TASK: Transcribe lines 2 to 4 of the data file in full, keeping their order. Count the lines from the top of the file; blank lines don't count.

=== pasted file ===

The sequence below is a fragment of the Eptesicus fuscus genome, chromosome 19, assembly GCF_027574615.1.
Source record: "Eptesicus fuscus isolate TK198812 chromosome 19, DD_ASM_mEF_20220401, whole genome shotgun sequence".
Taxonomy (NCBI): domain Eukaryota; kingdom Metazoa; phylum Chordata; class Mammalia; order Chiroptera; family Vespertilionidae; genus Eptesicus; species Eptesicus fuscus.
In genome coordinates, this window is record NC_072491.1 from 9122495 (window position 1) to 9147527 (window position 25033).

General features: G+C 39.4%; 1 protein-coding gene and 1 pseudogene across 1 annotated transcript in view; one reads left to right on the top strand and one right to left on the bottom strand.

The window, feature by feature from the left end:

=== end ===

Source record: "Eptesicus fuscus isolate TK198812 chromosome 19, DD_ASM_mEF_20220401, whole genome shotgun sequence".
Taxonomy (NCBI): domain Eukaryota; kingdom Metazoa; phylum Chordata; class Mammalia; order Chiroptera; family Vespertilionidae; genus Eptesicus; species Eptesicus fuscus.
In genome coordinates, this window is record NC_072491.1 from 9122495 (window position 1) to 9147527 (window position 25033).